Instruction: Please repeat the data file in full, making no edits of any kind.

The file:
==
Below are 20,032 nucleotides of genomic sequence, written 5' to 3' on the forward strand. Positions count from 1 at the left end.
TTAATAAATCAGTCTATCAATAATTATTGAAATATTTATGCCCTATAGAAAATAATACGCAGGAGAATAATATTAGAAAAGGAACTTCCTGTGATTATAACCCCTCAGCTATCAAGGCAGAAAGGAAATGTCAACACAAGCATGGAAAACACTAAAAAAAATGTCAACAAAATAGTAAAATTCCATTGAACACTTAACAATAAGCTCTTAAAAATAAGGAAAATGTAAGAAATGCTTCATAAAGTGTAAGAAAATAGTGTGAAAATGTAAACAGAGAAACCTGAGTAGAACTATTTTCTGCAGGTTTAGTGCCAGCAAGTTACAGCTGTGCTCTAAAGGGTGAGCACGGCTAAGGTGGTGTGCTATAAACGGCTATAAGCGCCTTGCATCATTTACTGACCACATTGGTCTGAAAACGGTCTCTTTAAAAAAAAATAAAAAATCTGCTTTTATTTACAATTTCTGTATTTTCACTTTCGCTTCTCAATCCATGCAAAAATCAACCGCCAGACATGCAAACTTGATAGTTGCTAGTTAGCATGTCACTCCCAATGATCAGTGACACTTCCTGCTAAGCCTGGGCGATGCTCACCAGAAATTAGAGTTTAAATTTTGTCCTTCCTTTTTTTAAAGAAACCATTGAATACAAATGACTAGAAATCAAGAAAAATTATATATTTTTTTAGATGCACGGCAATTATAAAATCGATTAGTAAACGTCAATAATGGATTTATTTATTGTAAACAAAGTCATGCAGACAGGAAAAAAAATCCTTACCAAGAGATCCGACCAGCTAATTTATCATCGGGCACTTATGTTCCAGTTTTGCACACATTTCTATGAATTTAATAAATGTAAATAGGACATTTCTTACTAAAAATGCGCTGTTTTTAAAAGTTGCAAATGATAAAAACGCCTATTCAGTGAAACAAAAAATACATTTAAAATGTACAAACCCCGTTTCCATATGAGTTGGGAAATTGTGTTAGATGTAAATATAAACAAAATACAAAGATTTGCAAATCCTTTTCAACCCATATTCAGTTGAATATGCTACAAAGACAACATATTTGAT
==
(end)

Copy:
Below are 20,032 nucleotides of genomic sequence, written 5' to 3' on the forward strand. Positions count from 1 at the left end.
TTAATAAATCAGTCTATCAATAATTATTGAAATATTTATGCCCTATAGAAAATAATACGCAGGAGAATAATATTAGAAAAGGAACTTCCTGTGATTATAACCCCTCAGCTATCAAGGCAGAAAGGAAATGTCAACACAAGCATGGAAAACACTAAAAAAAATGTCAACAAAATAGTAAAATTCCATTGAACACTTAACAATAAGCTCTTAAAAATAAGGAAAATGTAAGAAATGCTTCATAAAGTGTAAGAAAATAGTGTGAAAATGTAAACAGAGAAACCTGAGTAGAACTATTTTCTGCAGGTTTAGTGCCAGCAAGTTACAGCTGTGCTCTAAAGGGTGAGCACGGCTAAGGTGGTGTGCTATAAACGGCTATAAGCGCCTTGCATCATTTACTGACCACATTGGTCTGAAAACGGTCTCTTTAAAAAAAAATAAAAAATCTGCTTTTATTTACAATTTCTGTATTTTCACTTTCGCTTCTCAATCCATGCAAAAATCAACCGCCAGACATGCAAACTTGATAGTTGCTAGTTAGCATGTCACTCCCAATGATCAGTGACACTTCCTGCTAAGCCTGGGCGATGCTCACCAGAAATTAGAGTTTAAATTTTGTCCTTCCTTTTTTTAAAGAAACCATTGAATACAAATGACTAGAAATCAAGAAAAATTATATATTTTTTTAGATGCACGGCAATTATAAAATCGATTAGTAAACGTCAATAATGGATTTATTTATTGTAAACAAAGTCATGCAGACAGGAAAAAAAATCCTTACCAAGAGATCCGACCAGCTAATTTATCATCGGGCACTTATGTTCCAGTTTTGCACACATTTCTATGAATTTAATAAATGTAAATAGGACATTTCTTACTAAAAATGCGCTGTTTTTAAAAGTTGCAAATGATAAAAACGCCTATTCAGTGAAACAAAAAATACATTTAAAATGTACAAACCCCGTTTCCATATGAGTTGGGAAATTGTGTTAGATGTAAATATAAACAAAATACAAAGATTTGCAAATCCTTTTCAACCCATATTCAGTTGAATATGCTACAAAGACAACATATTTGAT